Christian Walter ist Geschäftsführer und Redaktionsleiter von swiss made software. Bis Ende 2010 arbeitete er als Fachjournalist für das ICT-Magazin Netzwoche, publizierte zuletzt aber auch im Swiss IT Magazin, der Computerworld sowie inside-it.
Ergon's augmented reality (AR) solution allows 3D data to be superimposed on live camera images via smartphone or tablet. This makes it immediately clear whether plans and reality match.
"With projects like this, we are contributing to the basis of AR technology, which will become increasingly prominent in the coming years. I find that enormously exciting," says Daniel Neubig, Senior Software Engineer and Head of AR.
For him, this moment is comparable to the introduction of the first smartphones: "Back then, people tried to replicate familiar scenarios with the smartphone instead of breaking new ground." Interestingly, however, it is not AR headsets that are currently the enablers, but the current generation of smartphones or tablets that carry the visualization of data into everyday life - partly because the headsets are still expensive and take a long time to boot up. Via cell phone, on the other hand, virtual layers can already be added to reality with a click.
The basis for this is what is known as Building Information Modeling (BIM). Here, construction plans are displayed in 3D, which until now was only a solution for the office or for architects and civil engineers, whereas the computing power for active use on the construction site by subcontractors was lacking.
Ergon bridges the gap here: The AR data simply needs to be uploaded to the mobile device beforehand - and the construction plans can be compared live with the construction progress, independent of local connectivity or further hardware.
Tinkering and interest
"The decisive factor was the combination of tinkering and early interest," says Neubig - or, to put it another way, Ergon's own corporate culture. "The fact that we are now able to offer AR with business benefits for customers can be traced back to the initiative of some employees, coupled with individual training budgets that everyone can freely dispose of," he continues. Four years ago, the company began to build up the necessary skills in-house. Individual employees made the start, then informed colleagues, and the whole thing finally condensed into a focus group. "After the first prototypes, it was clear that we could create added value with this technology and actively approach customers," says Neubig.
With the construction industry, which is still not very digitized, they most recently had a customer with complex requirements, because in construction the environmental conditions are harsh and constantly changing, which makes it difficult to answer two central questions: Where am I? Which direction am I looking? The AR team had to test different approaches on site: "We tested sensors on the feet or even beacon networks. That wasn't ideal," says Neubig. GPS and WLAN were also not reliable enough. The solution was found in a combination of blueprints and "corner-related" mathematics. Room corners are always the intersection of three planes and can be precisely related mathematically to the user's position. The user simply marks his position on a 2D map beforehand, indicates the viewing direction and films the relevant corner. The alignment can then begin.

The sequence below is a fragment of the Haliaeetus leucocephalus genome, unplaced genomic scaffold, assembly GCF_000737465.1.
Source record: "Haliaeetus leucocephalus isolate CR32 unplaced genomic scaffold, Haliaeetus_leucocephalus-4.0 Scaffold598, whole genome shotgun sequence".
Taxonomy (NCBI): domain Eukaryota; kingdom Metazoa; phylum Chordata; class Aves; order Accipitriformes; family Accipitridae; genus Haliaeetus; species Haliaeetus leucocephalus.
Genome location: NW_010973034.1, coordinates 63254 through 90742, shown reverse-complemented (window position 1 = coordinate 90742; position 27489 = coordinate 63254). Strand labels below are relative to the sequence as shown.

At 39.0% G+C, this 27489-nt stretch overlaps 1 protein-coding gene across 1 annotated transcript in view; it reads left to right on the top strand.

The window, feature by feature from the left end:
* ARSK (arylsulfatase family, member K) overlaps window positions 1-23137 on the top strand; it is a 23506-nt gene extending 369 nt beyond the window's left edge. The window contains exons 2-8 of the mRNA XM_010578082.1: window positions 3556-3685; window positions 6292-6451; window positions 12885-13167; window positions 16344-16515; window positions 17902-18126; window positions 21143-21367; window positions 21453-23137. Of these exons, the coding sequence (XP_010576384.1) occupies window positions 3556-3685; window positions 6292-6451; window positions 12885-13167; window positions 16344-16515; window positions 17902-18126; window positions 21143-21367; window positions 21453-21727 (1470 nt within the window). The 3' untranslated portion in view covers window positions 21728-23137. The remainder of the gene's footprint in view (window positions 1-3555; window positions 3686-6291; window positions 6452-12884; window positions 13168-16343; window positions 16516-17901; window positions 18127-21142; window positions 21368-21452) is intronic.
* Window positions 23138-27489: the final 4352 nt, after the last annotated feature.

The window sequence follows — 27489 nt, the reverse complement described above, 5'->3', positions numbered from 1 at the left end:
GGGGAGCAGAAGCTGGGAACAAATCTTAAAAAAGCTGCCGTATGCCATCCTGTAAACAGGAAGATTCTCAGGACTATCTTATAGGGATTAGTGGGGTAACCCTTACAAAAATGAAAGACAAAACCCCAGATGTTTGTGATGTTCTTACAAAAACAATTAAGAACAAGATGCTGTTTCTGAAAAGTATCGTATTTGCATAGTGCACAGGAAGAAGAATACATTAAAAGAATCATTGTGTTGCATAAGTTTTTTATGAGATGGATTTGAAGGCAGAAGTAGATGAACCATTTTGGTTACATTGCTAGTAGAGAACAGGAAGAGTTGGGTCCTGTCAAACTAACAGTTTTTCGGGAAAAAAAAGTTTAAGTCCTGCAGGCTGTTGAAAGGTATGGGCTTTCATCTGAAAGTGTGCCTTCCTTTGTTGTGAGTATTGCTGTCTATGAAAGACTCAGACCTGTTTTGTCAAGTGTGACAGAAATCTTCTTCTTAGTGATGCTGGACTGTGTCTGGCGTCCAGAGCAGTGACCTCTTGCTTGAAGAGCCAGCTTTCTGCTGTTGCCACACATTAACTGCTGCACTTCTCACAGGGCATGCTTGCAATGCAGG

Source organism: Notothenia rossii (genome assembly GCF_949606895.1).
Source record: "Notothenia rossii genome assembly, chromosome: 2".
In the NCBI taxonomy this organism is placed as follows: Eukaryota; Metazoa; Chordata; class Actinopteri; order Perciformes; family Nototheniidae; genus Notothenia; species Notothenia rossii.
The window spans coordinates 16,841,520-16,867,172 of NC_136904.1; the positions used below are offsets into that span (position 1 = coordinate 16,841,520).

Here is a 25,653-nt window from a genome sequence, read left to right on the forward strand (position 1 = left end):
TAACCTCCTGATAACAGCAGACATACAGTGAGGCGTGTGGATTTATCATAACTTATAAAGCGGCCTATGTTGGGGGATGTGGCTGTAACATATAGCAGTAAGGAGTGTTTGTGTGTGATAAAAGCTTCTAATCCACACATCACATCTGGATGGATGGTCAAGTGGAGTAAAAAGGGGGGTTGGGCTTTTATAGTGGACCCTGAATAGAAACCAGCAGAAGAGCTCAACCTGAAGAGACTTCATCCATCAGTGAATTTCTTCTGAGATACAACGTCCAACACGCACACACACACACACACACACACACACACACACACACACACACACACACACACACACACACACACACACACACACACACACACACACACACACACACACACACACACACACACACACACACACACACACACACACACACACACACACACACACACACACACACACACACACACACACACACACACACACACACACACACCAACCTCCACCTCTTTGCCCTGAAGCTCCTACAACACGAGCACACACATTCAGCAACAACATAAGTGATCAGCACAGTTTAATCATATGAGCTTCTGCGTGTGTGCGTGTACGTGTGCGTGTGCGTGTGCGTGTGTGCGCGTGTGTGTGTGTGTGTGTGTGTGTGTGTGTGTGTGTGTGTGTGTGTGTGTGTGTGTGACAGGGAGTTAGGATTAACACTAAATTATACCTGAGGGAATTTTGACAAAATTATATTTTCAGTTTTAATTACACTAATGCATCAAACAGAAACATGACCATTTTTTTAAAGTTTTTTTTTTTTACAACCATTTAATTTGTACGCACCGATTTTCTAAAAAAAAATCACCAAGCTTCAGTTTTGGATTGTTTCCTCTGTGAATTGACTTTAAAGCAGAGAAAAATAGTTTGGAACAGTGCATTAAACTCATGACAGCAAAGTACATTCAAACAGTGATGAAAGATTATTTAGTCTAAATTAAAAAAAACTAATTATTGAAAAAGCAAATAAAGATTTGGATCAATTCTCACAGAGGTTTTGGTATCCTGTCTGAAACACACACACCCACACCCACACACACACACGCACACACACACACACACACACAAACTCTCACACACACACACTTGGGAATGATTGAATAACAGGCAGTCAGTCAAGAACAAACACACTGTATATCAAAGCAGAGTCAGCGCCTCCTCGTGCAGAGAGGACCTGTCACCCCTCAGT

The next generation of the Internet
Ergon has applied for a patent for the process. According to Neubig, however, this is still only the beginning for AR: "There used to be paper price tags in the supermarket, which have now been digitized. With AR, in the future we'll be able to see what ingredients are there and much more."
But that's just one element - as the AR-based new level of reality aims to learn from the mistakes of the web and mobile revolutions. "We discuss a lot about data security and privacy. Who is the owner? How is it monetized and by whom? We can collaborate now on what will be in the future, because there is no legal basis yet." Thinking ahead is key because the nature of this data is different: With an app, often only one type of data is requested - an image or a restaurant visit. With AR glasses, everything is in one place: 7 cameras film the environment and you - even where you're looking can be pinpointed; plus GPS and interaction. Data aggregation takes place on a single platform. As a result, the data is more powerful and careful handling is more important than ever. Thus, Neubig emphasizes, "We don't just build solutions. We are participating in the dialog about the possibilities of the next generation of the Internet."
We work with ARKit from Apple or Microsoft's Mixed Reality Toolkit. Mostly, however, we rely on cross-platform solutions such as AR Foundation from Unity or OpenXR from Khronos. Unity in particular was an advantage here, as the game engine takes a lot off our plate in terms of lighting, rendering, physics or 3D scenes. With AR headsets, we can also work with anything; but the great thing is the maturity of tablets and smartphones - they carry AR everywhere.